why, say, a housing boom — which requires shifting resources into housing — doesn’t produce the same kind of unemployment as a housing bust that shifts resources out of housing.
Well, if there's demand for housing, firms in that field are hiring people with specific skills related to building housing, and all the logistics that surround it (home appliances, landscaping, financing). Not, if we know people don't want housing, that merely tells us what not to do. So, if you know that making houses is not profitable, what should you do? That's highly ambiguous.
I don't see why he thinks doing X, and not doing X, are symmetric. There are always many more different ways to not do X, and most of them do not have value (eg, making buggy whips, building pyramids). It's not like people can short housing with their labor. The idea that the 'sets' A and not-A are 'the same' is an idea that has some logic, but shows an insane lack of practical intuition.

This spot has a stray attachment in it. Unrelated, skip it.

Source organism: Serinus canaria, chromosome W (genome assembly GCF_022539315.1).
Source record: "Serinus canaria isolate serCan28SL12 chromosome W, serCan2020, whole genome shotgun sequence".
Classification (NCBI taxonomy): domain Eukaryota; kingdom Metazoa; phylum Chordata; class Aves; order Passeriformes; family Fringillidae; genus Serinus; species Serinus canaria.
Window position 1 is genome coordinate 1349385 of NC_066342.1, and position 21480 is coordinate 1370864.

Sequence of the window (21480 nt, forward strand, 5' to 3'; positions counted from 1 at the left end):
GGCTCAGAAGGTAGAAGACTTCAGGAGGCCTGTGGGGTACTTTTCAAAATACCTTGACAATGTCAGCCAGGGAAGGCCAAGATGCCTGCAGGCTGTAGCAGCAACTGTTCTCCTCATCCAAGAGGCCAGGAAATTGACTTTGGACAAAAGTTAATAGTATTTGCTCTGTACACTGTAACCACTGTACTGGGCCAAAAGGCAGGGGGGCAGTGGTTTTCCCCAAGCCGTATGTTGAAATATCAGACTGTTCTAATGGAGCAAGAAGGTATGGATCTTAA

What would Krugman do if he could no longer write on economics and politics? I have no idea, and bet he would take a year to figure it out himself.